Launching and growing a business under the age of 30
Jack Underwood, CEO and co-founder of Circuit explains to Business Leader about how he launched and then grew a business – all before the age of 30.
Experience may come with age but youth doesn’t have to be a disadvantage in business.
I set up Circuit at the age of 23 and although I met some resistance, I was ambitious and knew I’d found an unrealised opportunity. Four years later and Circuit has hit $10 million in ARR despite not courting traditional VC.
There’s nothing stopping young entrepreneurs from launching and growing their own successful businesses before they celebrate 30. It might need a little extra creativity and resourcefulness but that’s all. Here’s how I built my company and how other young entrepreneurs can build theirs too.
- Leaning on paid ads
Paid ads are a lifesaver for young entrepreneurs. The brilliant thing about paid ads is the feedback cycle is incredibly quick. You can buy 100 clicks and 24 hours later you’ll know if your product solves a problem or not. There’s no other channel that can give you such quick feedback, for so little cost.
Circuit’s success has relied on only ever spending on ads where we had positive ROI and, in the early days, focusing on very low volume, low cost ads. In the beginning, we’d spend between £10 and £20 a day on just 20 to 40 installs. These numbers seem small but they’re more than enough to validate, iterate, and improve on your product offering and monetisation.
As your product improves, you can then afford to tap into more and more volume profitability and create a positive feedback loop where increasing ad spend allows you to create a better product, which in turn fuels ad spend. This flywheel effect is the fastest way to improve your product or service and build momentum.
- Knowing how to spot an unrealised opportunity
Knowing I’d found an unrealised opportunity gave me the confidence and urgency to start my own business at 23. I knew I had to act before others did but also that there was a deep need for my product.
A surefire way to identify an unrealised opportunity is by looking for areas where the current product or service offering is poor, but people are still buying the product or using it anyway. This shows there’s a real need for a solution and proves that a market already exists. You don’t have to work to create a customer base and can focus on building the best product or service in a market that already exists.
The impetus behind Circuit was seeing that delivery drivers were heavily dependent on technology but were having to rely on products that weren’t properly built for them or that did a poor job. I knew that if I created something that specifically catered to their unique needs, I’d have a market-leading product that could truly add value.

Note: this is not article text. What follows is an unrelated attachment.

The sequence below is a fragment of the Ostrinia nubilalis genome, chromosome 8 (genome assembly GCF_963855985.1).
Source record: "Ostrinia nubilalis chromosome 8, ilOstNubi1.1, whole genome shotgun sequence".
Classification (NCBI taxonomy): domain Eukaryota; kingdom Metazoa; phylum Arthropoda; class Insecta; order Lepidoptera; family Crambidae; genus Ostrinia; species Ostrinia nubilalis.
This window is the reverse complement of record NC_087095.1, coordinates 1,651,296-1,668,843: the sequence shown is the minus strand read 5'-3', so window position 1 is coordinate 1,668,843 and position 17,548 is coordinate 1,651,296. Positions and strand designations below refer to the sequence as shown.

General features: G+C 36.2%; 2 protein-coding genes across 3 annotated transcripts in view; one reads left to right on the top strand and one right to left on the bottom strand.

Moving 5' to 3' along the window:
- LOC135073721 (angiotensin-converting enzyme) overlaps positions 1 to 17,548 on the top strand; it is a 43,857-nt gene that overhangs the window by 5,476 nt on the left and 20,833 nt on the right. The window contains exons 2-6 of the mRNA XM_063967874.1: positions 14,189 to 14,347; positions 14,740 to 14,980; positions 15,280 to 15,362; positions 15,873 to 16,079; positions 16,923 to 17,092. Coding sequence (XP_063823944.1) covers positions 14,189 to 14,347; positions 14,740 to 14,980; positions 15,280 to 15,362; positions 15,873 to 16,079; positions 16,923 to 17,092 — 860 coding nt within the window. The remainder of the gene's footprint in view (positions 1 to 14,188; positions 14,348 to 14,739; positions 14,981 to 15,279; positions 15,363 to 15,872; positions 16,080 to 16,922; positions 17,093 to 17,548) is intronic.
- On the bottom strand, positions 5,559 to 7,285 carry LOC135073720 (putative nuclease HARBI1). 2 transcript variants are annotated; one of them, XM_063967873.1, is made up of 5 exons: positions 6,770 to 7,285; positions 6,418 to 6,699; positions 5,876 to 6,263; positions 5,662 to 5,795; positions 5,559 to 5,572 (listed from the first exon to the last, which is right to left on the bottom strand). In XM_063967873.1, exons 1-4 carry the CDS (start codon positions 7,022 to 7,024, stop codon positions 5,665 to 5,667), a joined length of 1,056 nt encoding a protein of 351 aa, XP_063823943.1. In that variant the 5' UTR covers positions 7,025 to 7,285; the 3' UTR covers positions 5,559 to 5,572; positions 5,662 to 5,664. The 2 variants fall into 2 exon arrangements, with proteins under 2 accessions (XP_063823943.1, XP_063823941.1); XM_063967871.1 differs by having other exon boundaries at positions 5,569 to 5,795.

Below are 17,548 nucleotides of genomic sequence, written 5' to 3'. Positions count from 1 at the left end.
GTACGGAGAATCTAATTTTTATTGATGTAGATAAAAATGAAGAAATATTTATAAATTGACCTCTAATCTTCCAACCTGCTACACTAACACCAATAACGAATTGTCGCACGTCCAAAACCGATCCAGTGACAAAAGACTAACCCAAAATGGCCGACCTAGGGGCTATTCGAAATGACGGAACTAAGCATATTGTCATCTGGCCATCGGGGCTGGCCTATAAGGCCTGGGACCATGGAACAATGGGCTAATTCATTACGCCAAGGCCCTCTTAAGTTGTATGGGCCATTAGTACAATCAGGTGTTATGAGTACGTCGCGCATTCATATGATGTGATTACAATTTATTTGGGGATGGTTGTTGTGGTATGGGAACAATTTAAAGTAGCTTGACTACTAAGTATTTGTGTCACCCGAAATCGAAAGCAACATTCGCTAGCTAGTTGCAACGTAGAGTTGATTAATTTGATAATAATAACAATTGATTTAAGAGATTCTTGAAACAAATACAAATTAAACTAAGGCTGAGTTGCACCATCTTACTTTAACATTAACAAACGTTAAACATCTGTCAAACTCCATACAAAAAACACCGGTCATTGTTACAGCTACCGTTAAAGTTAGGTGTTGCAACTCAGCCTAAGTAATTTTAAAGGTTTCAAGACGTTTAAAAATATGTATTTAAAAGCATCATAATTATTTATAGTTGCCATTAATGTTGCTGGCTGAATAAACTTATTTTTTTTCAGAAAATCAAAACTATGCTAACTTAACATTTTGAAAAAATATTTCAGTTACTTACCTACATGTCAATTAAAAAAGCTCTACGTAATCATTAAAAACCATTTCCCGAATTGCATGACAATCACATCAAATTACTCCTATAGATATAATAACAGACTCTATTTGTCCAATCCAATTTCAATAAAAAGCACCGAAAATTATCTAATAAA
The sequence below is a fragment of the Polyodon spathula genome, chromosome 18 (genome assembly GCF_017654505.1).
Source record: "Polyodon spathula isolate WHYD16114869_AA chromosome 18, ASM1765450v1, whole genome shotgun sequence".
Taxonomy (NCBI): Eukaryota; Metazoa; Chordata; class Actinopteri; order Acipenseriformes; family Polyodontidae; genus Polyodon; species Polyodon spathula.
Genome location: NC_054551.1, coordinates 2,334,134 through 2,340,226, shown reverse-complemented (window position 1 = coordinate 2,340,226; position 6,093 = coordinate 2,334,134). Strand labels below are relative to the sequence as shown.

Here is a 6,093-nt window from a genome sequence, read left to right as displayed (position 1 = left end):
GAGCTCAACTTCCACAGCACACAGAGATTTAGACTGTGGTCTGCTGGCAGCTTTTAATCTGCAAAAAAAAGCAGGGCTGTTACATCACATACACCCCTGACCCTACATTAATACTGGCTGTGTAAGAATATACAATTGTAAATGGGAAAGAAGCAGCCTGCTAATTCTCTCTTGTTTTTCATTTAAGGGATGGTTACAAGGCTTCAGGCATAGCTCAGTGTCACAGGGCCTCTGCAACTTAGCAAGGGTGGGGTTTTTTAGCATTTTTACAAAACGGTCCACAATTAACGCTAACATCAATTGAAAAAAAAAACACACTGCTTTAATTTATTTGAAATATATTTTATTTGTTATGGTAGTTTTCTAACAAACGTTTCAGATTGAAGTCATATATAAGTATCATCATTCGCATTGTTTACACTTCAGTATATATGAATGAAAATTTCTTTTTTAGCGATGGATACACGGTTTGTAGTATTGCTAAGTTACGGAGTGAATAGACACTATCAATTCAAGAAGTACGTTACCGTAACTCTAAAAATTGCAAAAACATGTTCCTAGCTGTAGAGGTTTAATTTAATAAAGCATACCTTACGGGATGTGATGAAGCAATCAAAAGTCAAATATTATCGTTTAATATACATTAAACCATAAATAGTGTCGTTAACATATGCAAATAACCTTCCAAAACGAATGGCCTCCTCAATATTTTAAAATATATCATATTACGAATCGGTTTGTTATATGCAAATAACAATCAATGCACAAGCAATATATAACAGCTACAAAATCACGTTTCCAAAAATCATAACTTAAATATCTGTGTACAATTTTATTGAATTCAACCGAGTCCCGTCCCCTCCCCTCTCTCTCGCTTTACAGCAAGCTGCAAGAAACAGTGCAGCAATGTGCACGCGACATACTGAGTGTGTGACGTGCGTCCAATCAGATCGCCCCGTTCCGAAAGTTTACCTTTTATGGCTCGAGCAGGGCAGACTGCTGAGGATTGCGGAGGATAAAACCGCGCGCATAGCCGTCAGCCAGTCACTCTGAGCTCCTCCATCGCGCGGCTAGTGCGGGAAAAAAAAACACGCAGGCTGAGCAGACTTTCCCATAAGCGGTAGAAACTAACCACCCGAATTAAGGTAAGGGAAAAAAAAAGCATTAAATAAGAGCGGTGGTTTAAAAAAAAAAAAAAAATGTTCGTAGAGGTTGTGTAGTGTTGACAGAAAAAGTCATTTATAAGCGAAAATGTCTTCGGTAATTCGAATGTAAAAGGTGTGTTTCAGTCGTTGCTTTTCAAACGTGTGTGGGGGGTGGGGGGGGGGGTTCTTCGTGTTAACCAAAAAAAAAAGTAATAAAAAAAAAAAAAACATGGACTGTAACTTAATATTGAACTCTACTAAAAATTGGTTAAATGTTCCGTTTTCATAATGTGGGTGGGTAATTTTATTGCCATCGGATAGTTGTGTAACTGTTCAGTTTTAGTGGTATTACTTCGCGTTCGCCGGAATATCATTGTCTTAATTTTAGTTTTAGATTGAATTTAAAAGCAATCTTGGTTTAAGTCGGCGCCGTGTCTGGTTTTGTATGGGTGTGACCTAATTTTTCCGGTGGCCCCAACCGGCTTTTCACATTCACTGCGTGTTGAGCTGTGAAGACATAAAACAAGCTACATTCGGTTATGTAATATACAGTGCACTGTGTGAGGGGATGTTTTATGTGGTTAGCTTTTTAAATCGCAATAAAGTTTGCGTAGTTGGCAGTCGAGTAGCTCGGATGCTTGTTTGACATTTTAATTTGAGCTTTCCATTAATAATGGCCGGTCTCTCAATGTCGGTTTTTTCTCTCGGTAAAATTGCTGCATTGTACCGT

- Charging customers from the very beginning
You need to charge your customers from day one. Offering your product for free to get feedback may be tempting but charging from the beginning gives you a critical advantage.
Paying customers will give you very different feedback to those using a product for free. You need this level of scrutiny in order to refine your service and make it as user-friendly as possible.
Making your customers pay will also indicate the long-term prospects of your business. Nothing tells you if a customer would be willing to pay for something like actually asking them to pay right now. If they’re not willing to do so, you can work out why and fix it before it’s too late.
- Basing your economics on a single customer
The simplest way to make sure your company turns a profit – at any age – is to ensure the unit economics work out.
Set aside the bigger picture for one moment and consider how will make a profit on a single customer. Can you acquire a customer, sell them a product or service and still have money left over? If yes, then you know you’re on the right track. But if you can’t make enough money from a single transaction then you need to address this before you scale.
- Knowing how to interpret feature requests
Customers will come to you with feature requests and you need to listen to them. But you should be focusing on the root problem, not their suggested solution. A customer will generally be unable to tell you the best way to solve a problem but their feature request gives you key insight into how your service can be improved.
You need to understand why this particular feature is requested and what problem it is attempting to solve – then come up with the best possible answer to that problem.
Wading through others’ assumptions as a young entrepreneur can be challenging but growing a successful business in your 20s is not only exciting, it’s achievable. You don’t need mountains of capital to quickly scale if you have a unique idea and a clear handle on your business model.